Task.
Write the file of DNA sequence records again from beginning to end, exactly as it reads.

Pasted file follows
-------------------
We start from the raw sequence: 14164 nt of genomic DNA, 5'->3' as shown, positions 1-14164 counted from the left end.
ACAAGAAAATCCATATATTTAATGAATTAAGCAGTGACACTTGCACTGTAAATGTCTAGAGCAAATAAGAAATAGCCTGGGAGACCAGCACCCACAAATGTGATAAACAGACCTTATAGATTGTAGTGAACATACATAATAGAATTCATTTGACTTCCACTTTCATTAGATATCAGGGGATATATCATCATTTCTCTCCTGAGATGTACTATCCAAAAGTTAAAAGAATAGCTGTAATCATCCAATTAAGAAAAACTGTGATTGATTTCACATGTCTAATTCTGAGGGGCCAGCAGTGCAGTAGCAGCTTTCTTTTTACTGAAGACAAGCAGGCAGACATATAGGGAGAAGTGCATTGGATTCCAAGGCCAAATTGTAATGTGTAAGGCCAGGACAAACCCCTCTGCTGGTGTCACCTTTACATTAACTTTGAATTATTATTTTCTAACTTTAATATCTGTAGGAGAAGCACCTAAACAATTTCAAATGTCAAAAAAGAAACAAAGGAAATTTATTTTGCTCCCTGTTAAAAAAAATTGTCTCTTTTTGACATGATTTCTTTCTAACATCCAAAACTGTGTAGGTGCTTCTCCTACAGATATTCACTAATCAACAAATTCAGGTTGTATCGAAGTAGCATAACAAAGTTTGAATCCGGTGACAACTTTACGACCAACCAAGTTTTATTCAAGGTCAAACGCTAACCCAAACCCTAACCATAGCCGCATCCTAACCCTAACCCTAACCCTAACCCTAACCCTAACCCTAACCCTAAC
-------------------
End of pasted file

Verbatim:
We start from the raw sequence: 14164 nt of genomic DNA, 5'->3' as shown, positions 1-14164 counted from the left end.
ACAAGAAAATCCATATATTTAATGAATTAAGCAGTGACACTTGCACTGTAAATGTCTAGAGCAAATAAGAAATAGCCTGGGAGACCAGCACCCACAAATGTGATAAACAGACCTTATAGATTGTAGTGAACATACATAATAGAATTCATTTGACTTCCACTTTCATTAGATATCAGGGGATATATCATCATTTCTCTCCTGAGATGTACTATCCAAAAGTTAAAAGAATAGCTGTAATCATCCAATTAAGAAAAACTGTGATTGATTTCACATGTCTAATTCTGAGGGGCCAGCAGTGCAGTAGCAGCTTTCTTTTTACTGAAGACAAGCAGGCAGACATATAGGGAGAAGTGCATTGGATTCCAAGGCCAAATTGTAATGTGTAAGGCCAGGACAAACCCCTCTGCTGGTGTCACCTTTACATTAACTTTGAATTATTATTTTCTAACTTTAATATCTGTAGGAGAAGCACCTAAACAATTTCAAATGTCAAAAAAGAAACAAAGGAAATTTATTTTGCTCCCTGTTAAAAAAAATTGTCTCTTTTTGACATGATTTCTTTCTAACATCCAAAACTGTGTAGGTGCTTCTCCTACAGATATTCACTAATCAACAAATTCAGGTTGTATCGAAGTAGCATAACAAAGTTTGAATCCGGTGACAACTTTACGACCAACCAAGTTTTATTCAAGGTCAAACGCTAACCCAAACCCTAACCATAGCCGCATCCTAACCCTAACCCTAACCCTAACCCTAACCCTAACCCTAACCCTAAC